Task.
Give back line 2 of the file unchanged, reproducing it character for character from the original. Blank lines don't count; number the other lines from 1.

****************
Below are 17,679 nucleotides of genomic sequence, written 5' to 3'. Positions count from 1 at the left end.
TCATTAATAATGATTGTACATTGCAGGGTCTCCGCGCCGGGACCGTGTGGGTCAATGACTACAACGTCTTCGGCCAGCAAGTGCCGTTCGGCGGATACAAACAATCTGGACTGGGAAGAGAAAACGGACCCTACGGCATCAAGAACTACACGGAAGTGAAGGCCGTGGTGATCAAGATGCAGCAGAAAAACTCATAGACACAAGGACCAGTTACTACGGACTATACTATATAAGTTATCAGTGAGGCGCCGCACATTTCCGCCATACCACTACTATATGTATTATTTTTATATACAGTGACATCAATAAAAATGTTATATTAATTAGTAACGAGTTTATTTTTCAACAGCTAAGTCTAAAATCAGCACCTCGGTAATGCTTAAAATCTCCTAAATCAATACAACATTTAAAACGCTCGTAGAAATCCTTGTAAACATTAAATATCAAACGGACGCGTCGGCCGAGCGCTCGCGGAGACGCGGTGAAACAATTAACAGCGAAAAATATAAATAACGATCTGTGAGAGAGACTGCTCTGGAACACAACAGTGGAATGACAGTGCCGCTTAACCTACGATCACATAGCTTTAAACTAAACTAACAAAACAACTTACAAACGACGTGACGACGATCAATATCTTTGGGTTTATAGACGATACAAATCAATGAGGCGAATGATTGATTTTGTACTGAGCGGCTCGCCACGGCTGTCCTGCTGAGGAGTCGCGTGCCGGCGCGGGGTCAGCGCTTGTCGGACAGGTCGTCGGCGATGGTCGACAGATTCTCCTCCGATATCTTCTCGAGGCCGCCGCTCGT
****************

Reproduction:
TCATTAATAATGATTGTACATTGCAGGGTCTCCGCGCCGGGACCGTGTGGGTCAATGACTACAACGTCTTCGGCCAGCAAGTGCCGTTCGGCGGATACAAACAATCTGGACTGGGAAGAGAAAACGGACCCTACGGCATCAAGAACTACACGGAAGTGAAGGCCGTGGTGATCAAGATGCAGCAGAAAAACTCATAGACACAAGGACCAGTTACTACGGACTATACTATATAAGTTATCAGTGAGGCGCCGCACATTTCCGCCATACCACTACTATATGTATTATTTTTATATACAGTGACATCAATAAAAATGTTATATTAATTAGTAACGAGTTTATTTTTCAACAGCTAAGTCTAAAATCAGCACCTCGGTAATGCTTAAAATCTCCTAAATCAATACAACATTTAAAACGCTCGTAGAAATCCTTGTAAACATTAAATATCAAACGGACGCGTCGGCCGAGCGCTCGCGGAGACGCGGTGAAACAATTAACAGCGAAAAATATAAATAACGATCTGTGAGAGAGACTGCTCTGGAACACAACAGTGGAATGACAGTGCCGCTTAACCTACGATCACATAGCTTTAAACTAAACTAACAAAACAACTTACAAACGACGTGACGACGATCAATATCTTTGGGTTTATAGACGATACAAATCAATGAGGCGAATGATTGATTTTGTACTGAGCGGCTCGCCACGGCTGTCCTGCTGAGGAGTCGCGTGCCGGCGCGGGGTCAGCGCTTGTCGGACAGGTCGTCGGCGATGGTCGACAGATTCTCCTCCGATATCTTCTCGAGGCCGCCGCTCGT